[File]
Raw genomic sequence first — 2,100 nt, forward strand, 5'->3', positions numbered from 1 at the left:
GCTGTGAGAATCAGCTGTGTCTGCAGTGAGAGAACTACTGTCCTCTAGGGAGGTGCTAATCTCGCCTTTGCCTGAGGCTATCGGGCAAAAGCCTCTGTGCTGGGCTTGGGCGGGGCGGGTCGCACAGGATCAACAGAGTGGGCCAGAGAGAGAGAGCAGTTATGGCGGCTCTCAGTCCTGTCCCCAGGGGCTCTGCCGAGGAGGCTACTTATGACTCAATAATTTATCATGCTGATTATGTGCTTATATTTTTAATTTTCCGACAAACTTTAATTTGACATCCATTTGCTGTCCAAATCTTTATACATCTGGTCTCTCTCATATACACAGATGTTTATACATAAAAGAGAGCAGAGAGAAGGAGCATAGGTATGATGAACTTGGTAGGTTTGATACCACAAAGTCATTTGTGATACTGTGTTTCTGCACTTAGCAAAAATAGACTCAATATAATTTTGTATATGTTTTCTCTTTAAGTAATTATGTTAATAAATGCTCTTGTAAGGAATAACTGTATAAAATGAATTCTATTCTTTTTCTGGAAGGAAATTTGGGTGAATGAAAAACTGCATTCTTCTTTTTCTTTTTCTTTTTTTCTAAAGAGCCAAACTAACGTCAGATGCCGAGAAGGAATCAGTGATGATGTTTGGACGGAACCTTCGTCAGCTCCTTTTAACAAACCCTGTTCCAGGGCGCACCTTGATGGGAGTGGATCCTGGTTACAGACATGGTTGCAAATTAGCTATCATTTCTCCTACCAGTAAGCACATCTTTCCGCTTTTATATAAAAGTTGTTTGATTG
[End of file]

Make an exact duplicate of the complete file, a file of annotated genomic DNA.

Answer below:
Raw genomic sequence first — 2,100 nt, forward strand, 5'->3', positions numbered from 1 at the left:
GCTGTGAGAATCAGCTGTGTCTGCAGTGAGAGAACTACTGTCCTCTAGGGAGGTGCTAATCTCGCCTTTGCCTGAGGCTATCGGGCAAAAGCCTCTGTGCTGGGCTTGGGCGGGGCGGGTCGCACAGGATCAACAGAGTGGGCCAGAGAGAGAGAGCAGTTATGGCGGCTCTCAGTCCTGTCCCCAGGGGCTCTGCCGAGGAGGCTACTTATGACTCAATAATTTATCATGCTGATTATGTGCTTATATTTTTAATTTTCCGACAAACTTTAATTTGACATCCATTTGCTGTCCAAATCTTTATACATCTGGTCTCTCTCATATACACAGATGTTTATACATAAAAGAGAGCAGAGAGAAGGAGCATAGGTATGATGAACTTGGTAGGTTTGATACCACAAAGTCATTTGTGATACTGTGTTTCTGCACTTAGCAAAAATAGACTCAATATAATTTTGTATATGTTTTCTCTTTAAGTAATTATGTTAATAAATGCTCTTGTAAGGAATAACTGTATAAAATGAATTCTATTCTTTTTCTGGAAGGAAATTTGGGTGAATGAAAAACTGCATTCTTCTTTTTCTTTTTCTTTTTTTCTAAAGAGCCAAACTAACGTCAGATGCCGAGAAGGAATCAGTGATGATGTTTGGACGGAACCTTCGTCAGCTCCTTTTAACAAACCCTGTTCCAGGGCGCACCTTGATGGGAGTGGATCCTGGTTACAGACATGGTTGCAAATTAGCTATCATTTCTCCTACCAGTAAGCACATCTTTCCGCTTTTATATAAAAGTTGTTTGATTG